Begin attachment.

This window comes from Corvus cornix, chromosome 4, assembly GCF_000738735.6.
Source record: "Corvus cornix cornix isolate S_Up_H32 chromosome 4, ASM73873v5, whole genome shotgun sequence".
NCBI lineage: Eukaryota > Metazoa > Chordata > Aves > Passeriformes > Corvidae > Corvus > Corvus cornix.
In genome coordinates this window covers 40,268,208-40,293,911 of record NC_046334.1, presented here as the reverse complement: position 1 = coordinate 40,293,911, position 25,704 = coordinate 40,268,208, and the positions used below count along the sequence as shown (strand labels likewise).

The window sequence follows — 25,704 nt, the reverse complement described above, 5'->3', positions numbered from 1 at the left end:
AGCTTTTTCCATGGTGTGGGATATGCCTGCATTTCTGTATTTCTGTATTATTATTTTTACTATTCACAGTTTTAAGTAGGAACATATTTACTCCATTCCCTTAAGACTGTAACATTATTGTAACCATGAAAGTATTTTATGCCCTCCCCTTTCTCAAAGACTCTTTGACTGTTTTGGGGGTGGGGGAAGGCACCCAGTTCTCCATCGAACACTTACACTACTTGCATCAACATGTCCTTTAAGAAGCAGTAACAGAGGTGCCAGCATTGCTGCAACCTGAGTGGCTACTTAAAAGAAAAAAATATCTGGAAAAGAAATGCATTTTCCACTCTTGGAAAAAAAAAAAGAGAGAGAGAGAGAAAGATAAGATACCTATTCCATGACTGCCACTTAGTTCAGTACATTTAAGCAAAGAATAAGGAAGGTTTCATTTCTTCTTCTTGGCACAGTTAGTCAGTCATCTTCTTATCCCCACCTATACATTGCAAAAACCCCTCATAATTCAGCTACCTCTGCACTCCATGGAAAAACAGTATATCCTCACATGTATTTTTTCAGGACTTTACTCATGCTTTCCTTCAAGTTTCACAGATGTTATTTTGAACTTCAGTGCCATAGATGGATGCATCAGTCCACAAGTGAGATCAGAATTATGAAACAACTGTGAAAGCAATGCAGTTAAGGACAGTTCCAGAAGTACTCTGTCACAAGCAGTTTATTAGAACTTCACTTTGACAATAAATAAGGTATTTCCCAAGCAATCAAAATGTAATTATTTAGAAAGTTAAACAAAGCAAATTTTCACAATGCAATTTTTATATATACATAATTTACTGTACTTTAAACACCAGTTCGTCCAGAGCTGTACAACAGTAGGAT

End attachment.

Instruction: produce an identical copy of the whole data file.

This window comes from Corvus cornix, chromosome 4, assembly GCF_000738735.6.
Source record: "Corvus cornix cornix isolate S_Up_H32 chromosome 4, ASM73873v5, whole genome shotgun sequence".
NCBI lineage: Eukaryota > Metazoa > Chordata > Aves > Passeriformes > Corvidae > Corvus > Corvus cornix.
In genome coordinates this window covers 40,268,208-40,293,911 of record NC_046334.1, presented here as the reverse complement: position 1 = coordinate 40,293,911, position 25,704 = coordinate 40,268,208, and the positions used below count along the sequence as shown (strand labels likewise).

The window sequence follows — 25,704 nt, the reverse complement described above, 5'->3', positions numbered from 1 at the left end:
AGCTTTTTCCATGGTGTGGGATATGCCTGCATTTCTGTATTTCTGTATTATTATTTTTACTATTCACAGTTTTAAGTAGGAACATATTTACTCCATTCCCTTAAGACTGTAACATTATTGTAACCATGAAAGTATTTTATGCCCTCCCCTTTCTCAAAGACTCTTTGACTGTTTTGGGGGTGGGGGAAGGCACCCAGTTCTCCATCGAACACTTACACTACTTGCATCAACATGTCCTTTAAGAAGCAGTAACAGAGGTGCCAGCATTGCTGCAACCTGAGTGGCTACTTAAAAGAAAAAAATATCTGGAAAAGAAATGCATTTTCCACTCTTGGAAAAAAAAAAAGAGAGAGAGAGAGAAAGATAAGATACCTATTCCATGACTGCCACTTAGTTCAGTACATTTAAGCAAAGAATAAGGAAGGTTTCATTTCTTCTTCTTGGCACAGTTAGTCAGTCATCTTCTTATCCCCACCTATACATTGCAAAAACCCCTCATAATTCAGCTACCTCTGCACTCCATGGAAAAACAGTATATCCTCACATGTATTTTTTCAGGACTTTACTCATGCTTTCCTTCAAGTTTCACAGATGTTATTTTGAACTTCAGTGCCATAGATGGATGCATCAGTCCACAAGTGAGATCAGAATTATGAAACAACTGTGAAAGCAATGCAGTTAAGGACAGTTCCAGAAGTACTCTGTCACAAGCAGTTTATTAGAACTTCACTTTGACAATAAATAAGGTATTTCCCAAGCAATCAAAATGTAATTATTTAGAAAGTTAAACAAAGCAAATTTTCACAATGCAATTTTTATATATACATAATTTACTGTACTTTAAACACCAGTTCGTCCAGAGCTGTACAACAGTAGGAT